Peri-peri chicken restaurant chain Nando’s says it will add more plant-based offerings to its menu in an effort to combat climate change.
The announcement is part of the chain’s new sustainability commitments. The company aims to improve its environmental standards across Ireland and the UK.
Nando’s aims to further reduce its carbon emissions per meal by 50 percent by 2030. The company has already reduced its carbon footprint by 40 percent since 2015. By 2030, it also plans to achieve absolute zero direct emissions in lieu of carbon offsetting.
“Over the last four years our sustainability initiatives have significantly reduced our carbon footprint,” Colin Hill, Nando’s CEO for the UK and Ireland, said in a release.
“But we are launching ambitious new commitments which will set a strong example for what our industry can do to make a genuine difference,” he continued.
The company also plans to improve chicken welfare. It signed up for the global “Better Chicken Commitment” in May. It released a formal chicken welfare commitment, which the company says will help reduce its carbon footprint.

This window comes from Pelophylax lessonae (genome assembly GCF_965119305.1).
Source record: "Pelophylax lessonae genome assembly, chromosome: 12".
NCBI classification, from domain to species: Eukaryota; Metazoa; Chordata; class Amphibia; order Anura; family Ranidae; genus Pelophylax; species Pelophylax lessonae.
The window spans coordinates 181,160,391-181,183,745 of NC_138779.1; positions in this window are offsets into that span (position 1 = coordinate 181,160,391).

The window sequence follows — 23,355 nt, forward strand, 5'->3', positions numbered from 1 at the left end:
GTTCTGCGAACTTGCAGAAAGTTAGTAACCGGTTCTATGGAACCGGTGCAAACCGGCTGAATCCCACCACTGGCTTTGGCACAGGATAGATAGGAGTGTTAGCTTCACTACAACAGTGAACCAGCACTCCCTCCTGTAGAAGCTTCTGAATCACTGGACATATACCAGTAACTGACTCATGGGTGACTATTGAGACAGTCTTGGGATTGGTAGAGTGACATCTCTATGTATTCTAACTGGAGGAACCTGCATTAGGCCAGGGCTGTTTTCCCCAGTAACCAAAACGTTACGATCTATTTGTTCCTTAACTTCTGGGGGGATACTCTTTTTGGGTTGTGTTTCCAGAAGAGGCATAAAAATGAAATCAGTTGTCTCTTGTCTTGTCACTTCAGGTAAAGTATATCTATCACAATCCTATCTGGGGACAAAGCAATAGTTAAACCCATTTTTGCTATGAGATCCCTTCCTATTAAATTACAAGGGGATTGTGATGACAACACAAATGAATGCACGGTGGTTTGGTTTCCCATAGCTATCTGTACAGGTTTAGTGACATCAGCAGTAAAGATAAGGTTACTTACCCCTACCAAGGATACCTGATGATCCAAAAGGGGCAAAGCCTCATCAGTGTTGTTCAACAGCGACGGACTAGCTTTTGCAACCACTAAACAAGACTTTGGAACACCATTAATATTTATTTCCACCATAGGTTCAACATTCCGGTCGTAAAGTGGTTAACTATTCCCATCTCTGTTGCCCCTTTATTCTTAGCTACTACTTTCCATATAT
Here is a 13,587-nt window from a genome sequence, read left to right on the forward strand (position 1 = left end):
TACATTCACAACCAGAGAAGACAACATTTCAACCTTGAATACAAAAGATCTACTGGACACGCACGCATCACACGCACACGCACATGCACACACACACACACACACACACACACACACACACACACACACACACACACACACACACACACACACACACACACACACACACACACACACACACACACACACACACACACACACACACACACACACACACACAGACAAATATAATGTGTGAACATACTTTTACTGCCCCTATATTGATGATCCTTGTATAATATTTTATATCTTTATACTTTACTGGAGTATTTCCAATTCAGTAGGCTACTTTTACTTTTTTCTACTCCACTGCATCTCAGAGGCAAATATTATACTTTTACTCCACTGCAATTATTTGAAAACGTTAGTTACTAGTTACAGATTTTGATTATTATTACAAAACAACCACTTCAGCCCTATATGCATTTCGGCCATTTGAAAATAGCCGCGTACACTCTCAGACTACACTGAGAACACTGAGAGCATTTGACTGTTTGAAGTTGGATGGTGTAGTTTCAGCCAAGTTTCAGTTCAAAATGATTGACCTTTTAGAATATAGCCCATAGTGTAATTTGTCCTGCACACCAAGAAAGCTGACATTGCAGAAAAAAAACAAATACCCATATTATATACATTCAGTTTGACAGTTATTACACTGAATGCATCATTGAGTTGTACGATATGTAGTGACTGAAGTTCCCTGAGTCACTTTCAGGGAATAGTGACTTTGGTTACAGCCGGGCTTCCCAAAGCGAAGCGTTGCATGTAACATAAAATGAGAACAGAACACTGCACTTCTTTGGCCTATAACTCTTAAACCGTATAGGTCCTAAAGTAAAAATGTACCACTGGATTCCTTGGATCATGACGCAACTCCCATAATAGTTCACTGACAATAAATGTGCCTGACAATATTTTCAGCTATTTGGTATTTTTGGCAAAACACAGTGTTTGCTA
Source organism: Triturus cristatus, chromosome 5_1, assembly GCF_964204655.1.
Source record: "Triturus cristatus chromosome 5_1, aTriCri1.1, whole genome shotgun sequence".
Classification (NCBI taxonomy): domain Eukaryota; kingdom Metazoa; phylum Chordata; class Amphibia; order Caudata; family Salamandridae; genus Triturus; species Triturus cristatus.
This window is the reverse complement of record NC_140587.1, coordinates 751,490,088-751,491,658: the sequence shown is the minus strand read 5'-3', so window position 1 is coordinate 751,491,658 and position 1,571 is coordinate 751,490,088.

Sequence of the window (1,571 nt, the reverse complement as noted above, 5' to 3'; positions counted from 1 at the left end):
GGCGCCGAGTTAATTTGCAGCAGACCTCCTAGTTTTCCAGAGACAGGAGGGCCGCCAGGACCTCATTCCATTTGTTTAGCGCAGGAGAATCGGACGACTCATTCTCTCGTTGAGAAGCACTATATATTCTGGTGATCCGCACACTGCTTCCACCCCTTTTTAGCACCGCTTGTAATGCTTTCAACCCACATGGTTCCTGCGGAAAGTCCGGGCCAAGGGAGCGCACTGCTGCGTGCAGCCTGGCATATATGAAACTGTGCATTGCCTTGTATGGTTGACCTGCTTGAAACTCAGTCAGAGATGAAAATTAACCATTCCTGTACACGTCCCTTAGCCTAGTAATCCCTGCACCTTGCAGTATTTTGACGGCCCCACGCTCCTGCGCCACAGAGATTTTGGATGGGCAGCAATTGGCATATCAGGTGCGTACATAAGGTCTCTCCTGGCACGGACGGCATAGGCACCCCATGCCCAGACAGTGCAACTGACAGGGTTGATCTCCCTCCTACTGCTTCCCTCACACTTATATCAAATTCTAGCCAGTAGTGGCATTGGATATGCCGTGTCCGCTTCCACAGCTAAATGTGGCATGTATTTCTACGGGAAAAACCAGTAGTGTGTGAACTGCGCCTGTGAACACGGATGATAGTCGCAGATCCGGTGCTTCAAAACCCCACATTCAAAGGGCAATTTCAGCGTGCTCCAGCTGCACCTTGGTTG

Nando’s Commitment to Sustainability
Nando’s already offers vegan options. It launched meatless chicken burgers in Australia earlier this year. Dubbed the “Great Pretender” burger, the plant-based burger features a pea and wheat protein patty.
In addition to adding more plant-based items to its menus, Nando’s plans to reduce its carbon footprint by switching to renewable sources of energy.
The company currently already uses a 100 percent renewable electricity supply in restaurants located in England, Scotland, and Wales. And it’s committed to making its gas supplies in these locations 100 percent renewable by 2022. Nando’s also plans to work with its suppliers in order to help them reduce their carbon footprints, too.
In order to help minimize water waste, the chain uses specially developed technology to reduce its water usage. This includes low flow taps and low flush toilets.
In 2017, the company opened its most sustainable restaurant in Cambridge. The location has seat coverings that are made from hemp and nettle fibers, as well as lampshades made from mushrooms.
The restaurant’s walls are covered in plants; the roof features 97 solar panels. The latter provides the restaurant with ten percent of the energy needed to power the building. Nando’s plans to roll out these innovative and sustainable methods to more restaurants in the future.
“With these targets, we will become the first in our industry to combine improvements in environmental sustainability with animal welfare,” Hill added.